But being “ripened for destruction” doesn’t necessarily mean imminent destruction. Instead, Samuel the Lamanite introduces us to the doctrine of having one’s “destruction made sure”; the polar opposite to having one’s “calling and election made sure.” Atop the wall at Zarahemla, Samuel declares to the wicked Nephites that they have ripened for destruction and if they now failed to repent they would have their “destruction made sure” (Hel. 13:32). He continues by prophesying that when the Nephites finally realize they can go no lower, they will cry out the Lord, “O Lord, canst thou not turn thine anger from us?” (Hel. 13:37). Unfortunately, it will then “everlastingly” too late:
“But behold, your days of probation are past; ye have procrastinated the day of your salvation until it is everlastingly too late, and your destruction is made sure; yea, for ye have sought all the days of your lives for that which ye could not obtain; and ye have sought for happiness in doing iniquity, which thing is contrary to the nature of that righteousness which is in our great and Eternal Head.” (Hel. 13:38)(emphasis added)
In the Bible, and mainstream Christianity, this is called the Doctrine of the Reprobate, or Reprobation. Reprobation is a corollary to the Calvinistic doctrine of unconditional election which concludes that some of mankind (the elect) are predestined by God for salvation, so the remainder are necessarily pre-ordained to damnation, i.e. reprobation. In Calvinist terminology, the non-elect are often referred to as the reprobate.
As LDS, we do not agree with predestined election, but instead individuals must work to “make your calling and election sure,” and subsequently have that election sealed by “a more sure word of prophecy” (2 Pet. 1:10, 19). Likewise, we do not accept that individuals are predestined to destruction, but must “earn” such a fate by first ripening for destruction (the 2-prong test) and then refusing to repent.
Paul briefly comments on some characteristics of those ripening for destruction:
23 And changed the glory of the uncorruptible God into an image made like to corruptible man, and to birds, and fourfooted beasts, and creeping things.
24 Wherefore God also gave them up to uncleanness through the lusts of their own hearts, to dishonour their own bodies between themselves:
25 Who changed the truth of God into a lie, and worshipped and served the creature more than the Creator, who is blessed for ever. Amen.
26 For this cause God gave them up unto vile affections: for even their women did change the natural use into that which is against nature:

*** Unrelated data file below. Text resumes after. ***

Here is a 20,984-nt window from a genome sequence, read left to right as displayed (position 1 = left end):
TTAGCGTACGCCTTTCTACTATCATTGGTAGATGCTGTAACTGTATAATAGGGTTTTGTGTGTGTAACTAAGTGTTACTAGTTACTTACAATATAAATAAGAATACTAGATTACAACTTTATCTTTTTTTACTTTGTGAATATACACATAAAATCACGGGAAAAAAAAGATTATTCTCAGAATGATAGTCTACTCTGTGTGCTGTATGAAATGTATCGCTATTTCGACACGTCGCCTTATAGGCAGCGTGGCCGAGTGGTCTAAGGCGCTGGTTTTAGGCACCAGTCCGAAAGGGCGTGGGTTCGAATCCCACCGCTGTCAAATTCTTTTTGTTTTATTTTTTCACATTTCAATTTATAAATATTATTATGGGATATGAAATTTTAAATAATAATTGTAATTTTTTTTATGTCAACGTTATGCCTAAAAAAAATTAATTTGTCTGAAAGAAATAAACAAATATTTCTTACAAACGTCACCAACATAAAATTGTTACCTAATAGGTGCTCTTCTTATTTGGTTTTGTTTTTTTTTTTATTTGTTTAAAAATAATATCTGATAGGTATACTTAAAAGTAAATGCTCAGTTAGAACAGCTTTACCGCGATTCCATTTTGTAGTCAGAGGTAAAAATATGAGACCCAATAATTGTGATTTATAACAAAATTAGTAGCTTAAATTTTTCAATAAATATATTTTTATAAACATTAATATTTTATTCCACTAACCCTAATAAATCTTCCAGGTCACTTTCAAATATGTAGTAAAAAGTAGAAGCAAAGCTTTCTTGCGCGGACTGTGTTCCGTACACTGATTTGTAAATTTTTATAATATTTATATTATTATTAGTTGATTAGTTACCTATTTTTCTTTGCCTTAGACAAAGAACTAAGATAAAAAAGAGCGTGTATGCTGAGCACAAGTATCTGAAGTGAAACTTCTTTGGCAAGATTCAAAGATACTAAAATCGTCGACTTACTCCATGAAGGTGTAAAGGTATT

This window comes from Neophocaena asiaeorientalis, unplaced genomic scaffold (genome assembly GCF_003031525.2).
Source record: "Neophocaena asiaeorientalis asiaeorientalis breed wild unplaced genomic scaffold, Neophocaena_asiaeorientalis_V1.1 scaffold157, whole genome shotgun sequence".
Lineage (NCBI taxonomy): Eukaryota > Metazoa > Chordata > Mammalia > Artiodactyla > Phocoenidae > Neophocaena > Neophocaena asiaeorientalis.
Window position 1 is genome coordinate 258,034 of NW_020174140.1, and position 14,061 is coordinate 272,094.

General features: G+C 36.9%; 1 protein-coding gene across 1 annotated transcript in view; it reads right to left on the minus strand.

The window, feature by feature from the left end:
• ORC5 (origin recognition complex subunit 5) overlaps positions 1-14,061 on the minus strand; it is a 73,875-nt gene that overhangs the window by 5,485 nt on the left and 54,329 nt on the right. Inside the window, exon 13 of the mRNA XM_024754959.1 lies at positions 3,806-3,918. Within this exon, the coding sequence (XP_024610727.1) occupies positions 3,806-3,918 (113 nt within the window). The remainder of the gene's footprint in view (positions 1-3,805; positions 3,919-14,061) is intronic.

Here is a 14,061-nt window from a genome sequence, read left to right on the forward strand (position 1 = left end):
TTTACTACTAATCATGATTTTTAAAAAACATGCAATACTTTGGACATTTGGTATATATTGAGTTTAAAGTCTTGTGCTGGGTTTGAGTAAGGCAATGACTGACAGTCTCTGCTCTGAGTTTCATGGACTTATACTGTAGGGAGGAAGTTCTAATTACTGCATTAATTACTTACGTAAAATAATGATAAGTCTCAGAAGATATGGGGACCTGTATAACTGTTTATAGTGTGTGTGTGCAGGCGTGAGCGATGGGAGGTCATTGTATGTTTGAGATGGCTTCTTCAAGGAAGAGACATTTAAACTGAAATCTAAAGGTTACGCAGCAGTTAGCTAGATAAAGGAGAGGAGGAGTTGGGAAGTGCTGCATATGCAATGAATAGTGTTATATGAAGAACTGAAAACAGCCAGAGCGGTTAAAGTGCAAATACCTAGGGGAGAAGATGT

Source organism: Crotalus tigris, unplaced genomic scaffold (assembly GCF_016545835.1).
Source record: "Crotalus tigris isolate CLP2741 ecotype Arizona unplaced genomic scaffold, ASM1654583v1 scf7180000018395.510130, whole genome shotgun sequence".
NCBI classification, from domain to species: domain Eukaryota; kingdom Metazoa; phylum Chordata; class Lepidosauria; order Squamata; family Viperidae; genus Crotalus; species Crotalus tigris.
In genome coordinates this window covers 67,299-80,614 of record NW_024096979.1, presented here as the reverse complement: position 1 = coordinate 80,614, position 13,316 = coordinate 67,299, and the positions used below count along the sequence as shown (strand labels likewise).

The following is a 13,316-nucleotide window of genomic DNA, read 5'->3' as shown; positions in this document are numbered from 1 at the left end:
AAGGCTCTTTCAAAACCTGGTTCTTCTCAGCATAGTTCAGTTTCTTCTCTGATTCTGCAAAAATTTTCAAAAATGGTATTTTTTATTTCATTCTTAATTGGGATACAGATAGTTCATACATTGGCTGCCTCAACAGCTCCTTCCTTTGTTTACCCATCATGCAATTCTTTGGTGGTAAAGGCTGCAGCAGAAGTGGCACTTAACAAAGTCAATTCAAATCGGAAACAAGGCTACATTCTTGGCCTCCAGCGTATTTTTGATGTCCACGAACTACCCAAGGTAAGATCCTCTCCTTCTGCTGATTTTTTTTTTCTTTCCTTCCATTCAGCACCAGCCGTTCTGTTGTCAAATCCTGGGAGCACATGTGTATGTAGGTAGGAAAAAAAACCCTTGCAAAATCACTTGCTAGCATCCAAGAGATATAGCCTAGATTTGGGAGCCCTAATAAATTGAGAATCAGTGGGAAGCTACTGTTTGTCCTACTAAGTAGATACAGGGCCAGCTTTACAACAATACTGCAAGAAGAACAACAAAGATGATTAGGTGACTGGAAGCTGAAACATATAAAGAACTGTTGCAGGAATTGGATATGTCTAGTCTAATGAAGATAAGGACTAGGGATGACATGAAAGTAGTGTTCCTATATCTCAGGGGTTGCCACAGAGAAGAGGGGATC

27 And likewise also the men, leaving the natural use of the woman, burned in their lust one toward another; men with men working that which is unseemly, and receiving in themselves that recompence of their error which was meet. (Romans 1:23-27)
A few of the obvious characteristics asserted by Paul above include idolatry, prostitution, and homosexuality. Paul continues by introducing the Doctrine of Reprobation, wherein God ultimately allows those ripened for destruction to seal their own fate:
28 And even as they did not like to retain God in their knowledge, God gave them over to a reprobate mind, to do those things which are not convenient (i.e., appropriate);
29 Being filled with all unrighteousness, fornication, wickedness, covetousness, maliciousness; full of envy, murder, debate, deceit, malignity; whisperers,
30 Backbiters, haters of God, despiteful, proud, boasters, inventors of evil things, disobedient to parents,
31 Without understanding, covenantbreakers, without natural affection, implacable, unmerciful:
32 Who knowing the judgment of God, that they which commit such things are worthy of death, not only do the same, but have pleasure in them that do them.
1 Therefore thou are inexcusable, O man… (Romans 1:28 – Romans 2:1)(emphasis added)
Paul explains that these people block God out of their lives for so long, that he ultimately just lets them seal their own “reprobate” fate. Notice in verse 32 that these individuals are fully aware of God’s impending judgments, but they nonetheless get pleasure out of doing wickedly. Indeed, they eventually seal their own destruction and become “inexcusable” before God. Those that become “reprobates” have done so by forsaking the healing power of Jesus Christ in their lives:
“Examine yourselves, whether ye be in the faith; prove your own selves. Know ye not your own selves, how that Jesus Christ is in you, except ye be reprobates?” (2 Cor. 13:5).
Similar to the peoples spoken of in the Book of Mormon, we have a system of government that allows the people to establish law. We also, however, are susceptible to the similar pitfalls of such a government. Specifically, we may also “ripen for destruction” ourselves when the majority chooses evil over good and subsequently casts out the righteous. I submit that the United States may be close to this point; although not quite fully there.
In sum, I have often wondered if a specific region of the United States eventually chooses evil over good and then subsequently casts out the righteous from among them, would that region of the United States be susceptible to God’s destructive forces? Will the Church ever remove itself from a region as it has previously done and thereby allow the impending judgments of God to come to pass?